Grizzlies Have Recovered, Officials Say; Now Montanans Have To Get Along With Them A healthy population of grizzlies in and around Glacier National Park means the bear may come off the endangered species list. But more bears mean more confrontations with humans.
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Grizzlies Have Recovered, Officials Say; Now Montanans Have To Get Along With Them

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Grizzlies Have Recovered, Officials Say; Now Montanans Have To Get Along With Them

Grizzlies Have Recovered, Officials Say; Now Montanans Have To Get Along With Them

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DAVID GREENE, HOST:

This summer, the Trump administration decided to remove Endangered Species Act protections for Yellowstone grizzly bears. They spent more than four decades on the threatened list, and now the government says they are safe. The Montana state government wants to take an even larger population of grizzlies off the list, saying they cause huge amounts of damage to crops and livestock. Montana Public Radio's Nick Mott has this snapshot of life in grizzly country.

NICK MOTT, BYLINE: Kari Eneas is standing in the back of a pickup truck stirring a curdling stew of severed deer legs in a big, red plastic bucket.

KARI ENEAS: Well, I've been tracking the stages of the bait barrel and, you know, there was one stage that I deemed sulfurous. And I think this has kind of got a hint of old shoe. (Laughter).

MOTT: Eneas is a wildlife biologist on the Flathead Reservation in Northwest Montana, and she's re-baiting a grizzly trap. She fishes a smelly roadkill leg out of the barrel and places it in a giant metal cylinder. Stinky sneaker to us, this odor signals a tasty treat to a grizzly. Eneas hopes a bear will crawl in here to get its snack, and then Eneas and her co-workers will sedate the grizzly, slip a high-tech collar over its neck and let it go.

ENEAS: With the collar data, we can get GPS locations.

MOTT: With this data, biologists can start to figure out where the bears are crossing roads and why more bears than ever being killed by vehicles. In a normal year in this part of Montana, there's three bear deaths on roads. This year, there's already been 10 killed and another four cubs euthanized or relocated.

HILARY COOLEY: It's really not that unexpected.

MOTT: Hilary Cooley is the grizzly bear recovery coordinator for the U.S. Fish and Wildlife Service.

COOLEY: Because our distribution is expanding, the numbers of bears is growing, we would expect mortalities to grow in proportion to that, too.

MOTT: There are about a thousand bears here in the Northern Continental Divide area around Glacier National Park, and it's the largest grizzly population in the Lower 48. The animal's been federally protected since 1975. But Cooley says the population here is healthy and strong, and she expects a push to remove those protections by the end of the year. That will likely result in another round of lawsuits against the government claiming these bears still need protections. Still, Cooley and others believe state management instead of federal is best suited to mitigate conflicts as the bears' range expands.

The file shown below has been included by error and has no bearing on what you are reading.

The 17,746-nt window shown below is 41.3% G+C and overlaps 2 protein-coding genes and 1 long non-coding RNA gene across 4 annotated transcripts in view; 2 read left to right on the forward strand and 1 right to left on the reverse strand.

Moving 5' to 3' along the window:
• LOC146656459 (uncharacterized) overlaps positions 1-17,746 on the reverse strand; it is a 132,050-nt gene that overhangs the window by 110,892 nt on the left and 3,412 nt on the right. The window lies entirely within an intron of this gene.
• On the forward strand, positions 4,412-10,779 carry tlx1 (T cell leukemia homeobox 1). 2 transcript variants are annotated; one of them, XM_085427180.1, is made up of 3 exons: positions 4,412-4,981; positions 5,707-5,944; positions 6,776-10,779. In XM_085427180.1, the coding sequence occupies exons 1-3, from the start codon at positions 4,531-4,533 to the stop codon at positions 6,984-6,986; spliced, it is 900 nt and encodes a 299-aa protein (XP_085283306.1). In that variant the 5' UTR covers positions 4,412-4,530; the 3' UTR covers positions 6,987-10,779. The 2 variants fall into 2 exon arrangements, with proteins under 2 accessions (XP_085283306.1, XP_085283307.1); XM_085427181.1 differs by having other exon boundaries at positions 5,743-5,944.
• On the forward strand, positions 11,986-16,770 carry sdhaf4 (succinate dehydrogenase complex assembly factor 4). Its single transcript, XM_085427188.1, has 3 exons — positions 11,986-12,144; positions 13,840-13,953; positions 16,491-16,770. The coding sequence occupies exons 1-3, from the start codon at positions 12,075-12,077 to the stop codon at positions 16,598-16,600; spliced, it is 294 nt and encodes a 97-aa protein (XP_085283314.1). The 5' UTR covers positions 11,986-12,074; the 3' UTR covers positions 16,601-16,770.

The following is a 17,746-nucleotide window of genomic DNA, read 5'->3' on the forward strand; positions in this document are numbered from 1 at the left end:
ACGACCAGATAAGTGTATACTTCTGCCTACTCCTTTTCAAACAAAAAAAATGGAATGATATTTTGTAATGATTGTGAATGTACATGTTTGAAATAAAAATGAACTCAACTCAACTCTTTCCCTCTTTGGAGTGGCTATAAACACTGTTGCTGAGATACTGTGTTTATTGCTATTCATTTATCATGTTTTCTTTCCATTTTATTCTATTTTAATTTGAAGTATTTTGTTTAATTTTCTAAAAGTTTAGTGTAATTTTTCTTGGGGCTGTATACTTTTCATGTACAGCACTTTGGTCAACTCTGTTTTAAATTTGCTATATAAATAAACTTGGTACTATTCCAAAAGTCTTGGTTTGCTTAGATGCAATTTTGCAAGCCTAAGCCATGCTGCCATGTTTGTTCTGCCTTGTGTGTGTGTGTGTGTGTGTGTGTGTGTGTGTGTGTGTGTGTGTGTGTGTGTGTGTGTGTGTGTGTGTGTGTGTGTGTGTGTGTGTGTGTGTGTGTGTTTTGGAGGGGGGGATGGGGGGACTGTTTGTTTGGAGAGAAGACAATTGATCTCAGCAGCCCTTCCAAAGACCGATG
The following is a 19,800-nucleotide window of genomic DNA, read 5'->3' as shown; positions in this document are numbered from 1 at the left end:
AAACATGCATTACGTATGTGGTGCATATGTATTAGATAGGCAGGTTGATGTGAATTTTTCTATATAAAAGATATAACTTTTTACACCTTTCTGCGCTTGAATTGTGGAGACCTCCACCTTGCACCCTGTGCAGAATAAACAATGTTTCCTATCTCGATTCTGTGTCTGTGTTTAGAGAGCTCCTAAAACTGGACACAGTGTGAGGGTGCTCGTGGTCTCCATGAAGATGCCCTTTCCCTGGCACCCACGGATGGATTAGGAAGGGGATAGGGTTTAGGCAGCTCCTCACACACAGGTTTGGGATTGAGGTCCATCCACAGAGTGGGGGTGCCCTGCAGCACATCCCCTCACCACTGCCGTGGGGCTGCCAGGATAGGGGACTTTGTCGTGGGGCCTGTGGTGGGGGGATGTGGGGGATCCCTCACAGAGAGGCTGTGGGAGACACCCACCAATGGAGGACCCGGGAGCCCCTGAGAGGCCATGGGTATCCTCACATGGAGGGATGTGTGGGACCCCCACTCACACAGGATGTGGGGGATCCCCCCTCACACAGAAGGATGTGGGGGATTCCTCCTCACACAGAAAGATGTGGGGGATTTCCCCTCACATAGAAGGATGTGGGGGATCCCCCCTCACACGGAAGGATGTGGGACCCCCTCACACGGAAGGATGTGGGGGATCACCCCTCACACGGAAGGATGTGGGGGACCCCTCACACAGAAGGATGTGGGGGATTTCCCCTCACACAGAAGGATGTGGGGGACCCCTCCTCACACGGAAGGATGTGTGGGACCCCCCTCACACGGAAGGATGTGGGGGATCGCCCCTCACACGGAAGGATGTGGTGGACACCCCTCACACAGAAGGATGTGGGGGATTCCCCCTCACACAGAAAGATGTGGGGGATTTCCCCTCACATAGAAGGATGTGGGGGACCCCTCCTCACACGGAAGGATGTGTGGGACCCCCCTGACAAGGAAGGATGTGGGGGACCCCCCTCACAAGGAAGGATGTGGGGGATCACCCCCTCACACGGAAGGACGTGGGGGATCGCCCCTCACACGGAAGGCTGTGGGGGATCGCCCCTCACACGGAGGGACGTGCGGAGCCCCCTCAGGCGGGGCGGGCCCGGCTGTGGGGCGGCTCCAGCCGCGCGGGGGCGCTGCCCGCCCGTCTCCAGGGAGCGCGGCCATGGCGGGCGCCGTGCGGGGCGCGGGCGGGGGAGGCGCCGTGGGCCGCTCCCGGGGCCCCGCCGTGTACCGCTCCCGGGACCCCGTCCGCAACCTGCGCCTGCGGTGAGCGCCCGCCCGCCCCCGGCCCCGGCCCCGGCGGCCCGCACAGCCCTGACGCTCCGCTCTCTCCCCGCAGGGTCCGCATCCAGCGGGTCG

COOLEY: More and more farmers and producers are experiencing bears that they haven't been for many years.

MOTT: Lisa Schmidt is a rancher in the plains east of Montana's Rocky Mountains, and she's seen what grizzlies can do.

LISA SCHMIDT: I walked down to the corral about 5:00 in the morning, and there were dead sheep laying everywhere.

MOTT: To bears, sheep are like little potato chips dotting the plains. Last year, a Montana board that compensates ranchers who lose animals to large predators doled out more money than they ever have for grizzly kills. The land around Schmidt's ranch is all agriculture - fields and prairie - and bears love it. They rip the doors off enormous grain bins. They'll even take chunks out of cornfields. A little over a year ago, another grizzly showed up right outside Schmidt's front door. She scared the bear off, but the incident is remembered well. Here's Schmidt's daughter, Abby Hutton.

ABBY HUTTON: That was really scary for me, and I didn't like that.

SCHMIDT: Since then she doesn't want to camp, she doesn't want to be outside. That's what makes me mad, is when my daughter's scared to go outside because there's too many bears wandering around.

MOTT: She thinks, if delisted, more strict management of the grizzly population, including limited hunting, can give her some peace of mind. But how that delisting decision comes about may rest in the hands of the federal judge in Missoula deciding the fate of Yellowstone grizzlies. Last Saturday, a grizzly hunt was slated to begin in Idaho and Wyoming, but now that's been put on hold while the judge weighs both sides.

For NPR News, I'm Nick Mott in Missoula.

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